the memory of my pet lizard?"  It was  a rhetorical question because I
     knew  the answer.  You  see, the Love Jesus had  for me personally, in
     the healing  of this memory,  came exploding through from  Jesus right
     into my heart, with such force, I could feel His presence  both inside
     me and on the outside at the same time.
          I'll  even go  one step further  now that I  have experienced the
     renewing of this broken painful memory several hundred times.  I can't
     describe it any other way.  Some will disagree with what I am about to
     say theologically  but I see the theology of  it clearer now more than
     ever.    When  this memory  flashes  back  into my  mind,  I  not only
     instantly see Jesus  standing next to me,  which I never used  to see,
     but  I now  feel something  happening,  too.   The feeling  is  like a
     superimposing that is flashing  back and forth as well as  in and out.
     It is like flipping a coin high into the air.  The images on the front
     and back sides of the coin change places so rapidly, you cannot see it
     happening but your  brain tells you that is  indeed what is occurring.
     That's right.   In my experience,  I suddenly and  instantly am inside
     Jesus and then back inside myself.  Then Jesus is  in me and back into
     Himself.  This happens at light speed in my thoughts but I can feel it
     and my brain knows  it is happening.  "Hereby know we that we dwell in
     him, and he in  us, because he hath  given us of his Spirit,"  (1 John
     4:13).  This is the identification experience that few Christians ever
     experience.  I  recently heard that Albert Einstein said, "There is no
     knowledge without  experience."  I was  raised that feeling was  to be
     avoided at all costs concerning our relationship with God.  The Bible,
     the Word of God, was the only source by which to be guided.   Frankly,
     I still believe  this today but I  have learned how much  closer Jesus
     wants to be and when He  gets that close, you are going  to experience
     something.  Get it?  That means you will feel something no matter what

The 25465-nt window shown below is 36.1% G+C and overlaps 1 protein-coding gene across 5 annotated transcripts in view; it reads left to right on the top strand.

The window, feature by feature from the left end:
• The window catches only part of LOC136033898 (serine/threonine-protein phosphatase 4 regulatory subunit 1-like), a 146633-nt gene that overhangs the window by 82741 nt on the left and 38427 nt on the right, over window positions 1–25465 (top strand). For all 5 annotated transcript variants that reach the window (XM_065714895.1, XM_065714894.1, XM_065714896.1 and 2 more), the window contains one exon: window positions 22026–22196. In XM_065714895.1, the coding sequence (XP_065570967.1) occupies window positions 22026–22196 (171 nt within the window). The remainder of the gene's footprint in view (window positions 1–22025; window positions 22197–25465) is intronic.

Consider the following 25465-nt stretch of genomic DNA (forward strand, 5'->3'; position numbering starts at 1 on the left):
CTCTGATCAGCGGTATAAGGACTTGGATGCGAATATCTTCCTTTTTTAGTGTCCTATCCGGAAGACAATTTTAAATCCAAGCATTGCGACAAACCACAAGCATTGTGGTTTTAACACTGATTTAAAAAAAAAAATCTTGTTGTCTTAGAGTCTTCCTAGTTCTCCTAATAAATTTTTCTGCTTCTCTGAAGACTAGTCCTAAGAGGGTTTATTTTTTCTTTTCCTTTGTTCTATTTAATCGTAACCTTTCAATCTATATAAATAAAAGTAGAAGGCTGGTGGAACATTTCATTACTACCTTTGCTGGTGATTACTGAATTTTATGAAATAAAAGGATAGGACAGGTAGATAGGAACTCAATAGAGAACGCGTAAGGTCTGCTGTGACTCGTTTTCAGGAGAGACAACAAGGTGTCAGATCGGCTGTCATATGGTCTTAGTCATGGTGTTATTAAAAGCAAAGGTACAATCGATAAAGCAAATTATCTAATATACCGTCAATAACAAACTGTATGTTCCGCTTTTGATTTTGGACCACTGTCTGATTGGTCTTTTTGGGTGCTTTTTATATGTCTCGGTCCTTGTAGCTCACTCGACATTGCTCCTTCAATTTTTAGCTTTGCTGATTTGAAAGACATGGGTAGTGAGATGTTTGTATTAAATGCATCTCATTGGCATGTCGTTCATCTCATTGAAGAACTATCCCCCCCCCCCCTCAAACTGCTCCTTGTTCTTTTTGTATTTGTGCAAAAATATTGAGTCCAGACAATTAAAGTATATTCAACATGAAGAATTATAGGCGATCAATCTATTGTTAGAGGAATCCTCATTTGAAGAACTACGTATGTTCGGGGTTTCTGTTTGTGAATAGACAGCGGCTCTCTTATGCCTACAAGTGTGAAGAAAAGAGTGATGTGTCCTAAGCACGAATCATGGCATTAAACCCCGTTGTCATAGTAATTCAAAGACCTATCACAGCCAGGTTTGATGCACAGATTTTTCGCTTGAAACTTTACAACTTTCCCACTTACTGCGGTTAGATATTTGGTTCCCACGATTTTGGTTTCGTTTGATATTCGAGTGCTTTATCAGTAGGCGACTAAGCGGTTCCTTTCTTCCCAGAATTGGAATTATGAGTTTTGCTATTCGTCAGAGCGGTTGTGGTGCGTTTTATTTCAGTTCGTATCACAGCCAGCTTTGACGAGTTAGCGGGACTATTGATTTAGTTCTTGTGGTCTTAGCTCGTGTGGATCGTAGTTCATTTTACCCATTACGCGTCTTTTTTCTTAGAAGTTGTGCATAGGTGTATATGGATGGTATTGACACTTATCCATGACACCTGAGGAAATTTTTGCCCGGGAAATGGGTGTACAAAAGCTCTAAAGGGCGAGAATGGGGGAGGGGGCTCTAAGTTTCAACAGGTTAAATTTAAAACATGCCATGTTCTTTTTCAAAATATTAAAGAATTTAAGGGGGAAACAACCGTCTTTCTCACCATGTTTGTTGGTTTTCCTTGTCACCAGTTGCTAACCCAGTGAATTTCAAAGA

anybody has told you.
          As  I  said,  when  the   recent  discouragement  came,  my  mind
     immediately  began searching  for the  cause.   The  picture of  Jesus
     standing in the memory with me  when my lizard died continuing flashed
     off and on  in my thoughts.   Theologically,  based upon Scripture,  I
     knew  that the Lord, in all  of His eternal sovereignty, wouldn't have
     healed this  painful memory unless He had more for me.  I said exactly
     that in my thoughts  as I prayed mentally.  To  my total surprise, the
     answer  I got wasn't at all what I  had expected.  In my thoughts, the
     Lord said, "You know,  What?  When you  get here to Heaven, the  first
     thing I am going to  give you is another  little green lizard."   This
     response blew everything  out of the  water, sort of speak,  because I
     realized, all Jesus was  doing was reaffirming His love for  me in the
     most spiritual intimate and simplistic of  terms.  In other words,  He
     was saying, "He still loves me and to prove it, He  identified Himself
     with me.
          Now, how about you.  Did you know Jesus wants to identify Himself
     with you?  Have you experienced, notice, I did not ask if you know but
     I said, have you experienced  His love for you?  It's true,  you know.
     He  is so close to you  right now, He wants  you to feel His presence.
     Yes, I  know  how circumstances  and doubts  and lies  block you  from
     feeling Him.  That  He can, and will, do something about.  If you need
     help, let me know.